Preferably, and as shown in the sectional end view of FIG. 3(b), the upper into an appropriate human blood vessel 50 having an occluded region 52. Initially, the stent 20 is placed in overlaying relationship to a collapsed balloon catheter 58 The stent 20 has a diameter of approximately 1.5 mm (0.060") for insertion into the blood vessels adjacent the heart.

The catheter balloon 56 is preferably made from a nylon or other flexibly expandable material and the stent 20 is crimped thereon in a manner such as described in copending and commonly assigned U.S. Ser. No. 08/834,430, Attorney Docket 212-- 027!, or by other means which insures the stent is placed on the catheter with sufficient adherence to prevent shifting during positioning in the blood vessel 50. The catheter 58 is then guided into the desired location within the blood vessel 50 by means of an introducer (not shown) using a guide wire (not shown) in a manner known to those of skill in the art.

The stent 20, being made of a malleable metal, can assume a crimped position on the collapsed catheter balloon 56 without sacrificing its intended function and with minimal risk of puncturing the balloon. Once the stent is properly located and verified by fluoroscopic or other means, the collapsed catheter balloon 56 is then inflated in a manner commonly known and the stent 20 is radially expanded in conformity with the expansion of the balloon profile due to the malleability of the stent material. According to this embodiment, a pressure of about 100 psi is sufficient to inflate the stent 20 to a diameter of approximately 8 mm, and into contact with the interior wall 60 of the occluded region 52, though it will be understood to those of skill in the field that other suitable pressure can be contemplated. With the present stent, radial expansion of 20 mm or higher without shrinkage has been found to be entirely satisfactory.

As is shown in FIG. 6, the radial expansion of the stent 20 causes the elastic limit of the platinum wire material to be exceeded such that each of the sinusoidal bends 26 of the longitudinal wire members 24 will open as pushed outwardly by the force of the expanding balloon 56. In like manner, the expansion of the balloon also causes the sinusoidal bends 36 of the circumferential end portions 32 to similarly open. Because the ends 40 of the longitudinal wire members 24 are hinged to the cylindrical sleeve assumed by the circumferential end portions 32, there is little tendency for the middle portion 22 of the stent 20 to axially shrink. The only axial shrinkage is exhibited by the circumferential end portions 32 which shrink minimally as the bends 36 are opened. In the described stent, a radial expansion to approximately 8 mm produces an axial shrinkage of approximately 1 mm, or less than 10 percent of the length of the stent 20.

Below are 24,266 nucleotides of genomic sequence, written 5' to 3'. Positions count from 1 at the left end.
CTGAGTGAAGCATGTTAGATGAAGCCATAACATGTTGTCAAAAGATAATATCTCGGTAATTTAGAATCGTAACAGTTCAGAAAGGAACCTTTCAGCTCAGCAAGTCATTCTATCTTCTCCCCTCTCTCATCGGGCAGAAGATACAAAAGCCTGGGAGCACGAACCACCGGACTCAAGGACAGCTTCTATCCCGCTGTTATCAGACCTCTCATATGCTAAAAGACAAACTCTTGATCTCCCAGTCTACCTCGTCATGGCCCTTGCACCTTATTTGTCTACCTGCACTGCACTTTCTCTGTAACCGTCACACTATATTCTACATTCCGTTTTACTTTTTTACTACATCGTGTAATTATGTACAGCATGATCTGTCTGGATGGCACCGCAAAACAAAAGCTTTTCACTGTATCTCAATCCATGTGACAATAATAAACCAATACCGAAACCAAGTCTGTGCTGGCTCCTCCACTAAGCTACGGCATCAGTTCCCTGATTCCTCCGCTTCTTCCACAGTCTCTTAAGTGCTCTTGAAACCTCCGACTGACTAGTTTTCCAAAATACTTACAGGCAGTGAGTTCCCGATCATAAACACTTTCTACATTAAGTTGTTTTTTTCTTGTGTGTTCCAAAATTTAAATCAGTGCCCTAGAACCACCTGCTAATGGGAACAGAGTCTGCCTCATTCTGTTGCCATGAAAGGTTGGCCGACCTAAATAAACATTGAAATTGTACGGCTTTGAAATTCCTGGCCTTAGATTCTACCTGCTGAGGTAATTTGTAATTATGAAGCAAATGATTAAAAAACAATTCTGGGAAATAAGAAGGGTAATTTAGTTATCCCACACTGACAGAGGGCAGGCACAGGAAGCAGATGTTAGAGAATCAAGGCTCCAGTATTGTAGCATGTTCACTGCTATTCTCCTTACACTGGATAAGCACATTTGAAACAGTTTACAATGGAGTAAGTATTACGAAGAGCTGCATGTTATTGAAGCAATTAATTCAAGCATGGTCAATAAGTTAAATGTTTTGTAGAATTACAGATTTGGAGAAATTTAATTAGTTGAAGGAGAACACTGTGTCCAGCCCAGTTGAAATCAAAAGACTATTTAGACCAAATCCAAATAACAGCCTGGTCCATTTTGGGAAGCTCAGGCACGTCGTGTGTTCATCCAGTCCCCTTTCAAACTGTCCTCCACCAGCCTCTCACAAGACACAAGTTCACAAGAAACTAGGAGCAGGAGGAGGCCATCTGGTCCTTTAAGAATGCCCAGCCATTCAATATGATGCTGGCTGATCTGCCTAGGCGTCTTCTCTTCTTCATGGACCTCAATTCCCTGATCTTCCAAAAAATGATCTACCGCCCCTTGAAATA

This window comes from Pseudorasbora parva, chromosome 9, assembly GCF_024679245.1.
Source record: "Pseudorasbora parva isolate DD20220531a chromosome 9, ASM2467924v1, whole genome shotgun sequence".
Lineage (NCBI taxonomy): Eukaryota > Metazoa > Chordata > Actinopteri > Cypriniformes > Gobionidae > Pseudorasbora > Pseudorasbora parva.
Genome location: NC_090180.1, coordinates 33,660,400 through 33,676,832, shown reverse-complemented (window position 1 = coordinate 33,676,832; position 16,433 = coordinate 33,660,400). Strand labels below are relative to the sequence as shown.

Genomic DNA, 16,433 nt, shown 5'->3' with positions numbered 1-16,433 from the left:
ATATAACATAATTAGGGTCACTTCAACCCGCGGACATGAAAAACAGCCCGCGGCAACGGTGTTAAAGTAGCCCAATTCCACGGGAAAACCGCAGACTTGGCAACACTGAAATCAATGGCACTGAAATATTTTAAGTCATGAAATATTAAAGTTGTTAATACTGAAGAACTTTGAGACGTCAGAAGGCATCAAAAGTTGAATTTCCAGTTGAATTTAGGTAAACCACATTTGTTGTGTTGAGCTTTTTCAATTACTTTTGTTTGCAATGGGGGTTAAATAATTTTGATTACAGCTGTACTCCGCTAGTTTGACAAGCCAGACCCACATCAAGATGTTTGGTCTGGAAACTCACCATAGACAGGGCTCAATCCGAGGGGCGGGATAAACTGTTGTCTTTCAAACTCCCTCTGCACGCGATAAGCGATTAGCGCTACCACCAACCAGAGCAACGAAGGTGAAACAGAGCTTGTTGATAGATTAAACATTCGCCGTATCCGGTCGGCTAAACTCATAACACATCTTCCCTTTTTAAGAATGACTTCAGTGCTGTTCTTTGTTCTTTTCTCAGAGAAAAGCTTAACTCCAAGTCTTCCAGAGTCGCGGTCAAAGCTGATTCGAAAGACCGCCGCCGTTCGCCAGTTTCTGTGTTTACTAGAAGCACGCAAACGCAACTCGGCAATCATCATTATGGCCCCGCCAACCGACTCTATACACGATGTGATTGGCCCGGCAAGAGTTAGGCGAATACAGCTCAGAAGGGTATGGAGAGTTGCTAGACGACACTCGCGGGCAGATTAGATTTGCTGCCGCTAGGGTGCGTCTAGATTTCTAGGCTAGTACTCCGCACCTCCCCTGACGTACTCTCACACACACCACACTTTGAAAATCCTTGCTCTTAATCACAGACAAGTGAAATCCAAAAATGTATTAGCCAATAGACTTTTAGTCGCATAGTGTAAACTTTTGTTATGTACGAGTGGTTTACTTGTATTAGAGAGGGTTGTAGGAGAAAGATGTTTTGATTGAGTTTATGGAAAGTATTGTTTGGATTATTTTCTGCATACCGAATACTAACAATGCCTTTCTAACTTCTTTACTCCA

Furthermore, the described stent can be subsequently expanded by reinserting the collapsed balloon catheter into the blood vessel and into alignment with the stent. Because the stent is made of a radiopaque material, its position can be easily tracked. reinflation of the collapsed catheter balloon 56 to an increased diameter will allow the stent 20 to additionally expand for reengagement with the interior wall of the blood vessel. This procedure can be repeated as necessary with the stent preferably being able to expand over a range which includes, for example, an adult sized vessel.